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High-tech cargo airship being built in California

TUSTIN, Calif. — A futuristic airship took its first tentative steps toward flight this month, floating up to 40 feet in the air inside one of the hulking blimp hangars in Tustin.

Many more tests are planned before the Aeroscraft – an ungainly zeppelin that mimics a submarine – can leave the hangar for its maiden flight, perhaps as soon as March.

But the initial trials show that Aeroscraft's unique buoyancy system is functioning.

"We were able to prove that this technology works," said Sadia Ashraf, spokeswoman for the ship's maker, Worldwide Aeros Corp. of Montebello.

Worldwide Aeros is building the airship in a 17-story-tall, World War II-era blimp hangar at the former Tustin Marine Corps Air Station. The craft is a prototype for a fleet of airships that someday may ferry cargo around the globe more cheaply than cargo jets.

The craft's buoyancy system uses helium to lift the ship into the air, then uses air as ballast to land the way a submarine uses water to dive.

The buoyancy system also makes it possible for the ship to take off and land vertically, like a helicopter, so the Aeroscraft can go where planes and other airships can't go, such as battlefields and disaster zones.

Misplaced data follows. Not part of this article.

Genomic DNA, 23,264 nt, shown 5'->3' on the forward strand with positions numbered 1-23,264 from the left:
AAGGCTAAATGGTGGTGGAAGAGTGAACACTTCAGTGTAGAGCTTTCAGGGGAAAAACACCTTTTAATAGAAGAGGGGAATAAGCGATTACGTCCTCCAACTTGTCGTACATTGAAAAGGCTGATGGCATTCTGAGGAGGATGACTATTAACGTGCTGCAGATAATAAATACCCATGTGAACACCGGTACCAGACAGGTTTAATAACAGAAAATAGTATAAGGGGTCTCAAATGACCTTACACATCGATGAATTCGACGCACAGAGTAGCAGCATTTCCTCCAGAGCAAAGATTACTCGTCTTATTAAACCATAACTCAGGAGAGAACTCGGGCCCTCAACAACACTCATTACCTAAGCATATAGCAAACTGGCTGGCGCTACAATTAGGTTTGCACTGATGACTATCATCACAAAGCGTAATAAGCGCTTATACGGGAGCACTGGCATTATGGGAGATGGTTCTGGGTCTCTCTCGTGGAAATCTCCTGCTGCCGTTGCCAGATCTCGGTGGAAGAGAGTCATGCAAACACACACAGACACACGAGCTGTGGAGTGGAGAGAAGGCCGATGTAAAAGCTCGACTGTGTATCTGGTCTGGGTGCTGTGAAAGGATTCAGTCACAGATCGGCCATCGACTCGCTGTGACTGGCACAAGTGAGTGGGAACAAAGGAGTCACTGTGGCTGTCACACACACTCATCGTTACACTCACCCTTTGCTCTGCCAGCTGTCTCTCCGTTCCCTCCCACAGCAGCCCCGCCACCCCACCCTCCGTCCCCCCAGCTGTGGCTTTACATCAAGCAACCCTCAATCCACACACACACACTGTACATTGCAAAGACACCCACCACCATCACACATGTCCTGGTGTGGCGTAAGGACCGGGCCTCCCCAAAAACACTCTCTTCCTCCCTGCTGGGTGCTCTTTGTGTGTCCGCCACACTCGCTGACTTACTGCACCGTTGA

Worldwide Aeros crews completed construction of the airship in December, then launched a series of tests to make sure that various on-board systems work and operate in conjunction with each other.

The crew completed its "first float" maneuvers three weeks ago. Earlier, the vehicle completed its first movement and ground-handling test to demonstrate the ship's maneuverability.

Engineers and technicians also are putting in 16-hour days testing the ship's 365 horsepower engines, automatic flight control systems, electronics and fuel systems.

Crews also demonstrated the ability of four oblong landing pads – essentially the ship's feet – to hover above the ground and to anchor the craft. The pads use blowers to create lift when hovering or suction to anchor the ship to the ground.

Tests are about 85 percent complete, said Varoujan Sarkissian, head of the company's electrical department.

The Aeroscraft project is funded in part by $35 million in Pentagon and NASA contracts. The project is part of a wider effort to develop the next generation of airships for military and private use.

The airship being built in Tustin is 254 feet long and 97 feet wide. Unlike the traditional blimp, which gets its shape from the gas that fills it, the Aeroscraft has a skeleton made from strong, but ultralight, aluminum and carbon fiber materials.

It has three propellers – one on each side and one aft – to help stabilize the craft and power it forward up to 140 mph.

The finished model will have a hard, Fiberglas exterior and will be twice as long as the prototype. Aeroscraft will have the capacity to carry 66 tons of cargo – roughly three times that of C-130 cargo planes and almost as much as the top payload of a C-17, the military's largest freighter.

But at this point, the Aeroscraft appears pieced-together, with cables snaking along its patched, fabric exterior, and machinery still protruding from the hull.

The goal is to fly the airship by spring.

"Each subsystem has demonstrations, tests and evaluations," Sarkissian said. "Then, the major challenge for these engineers is to have all these subsystems come together."

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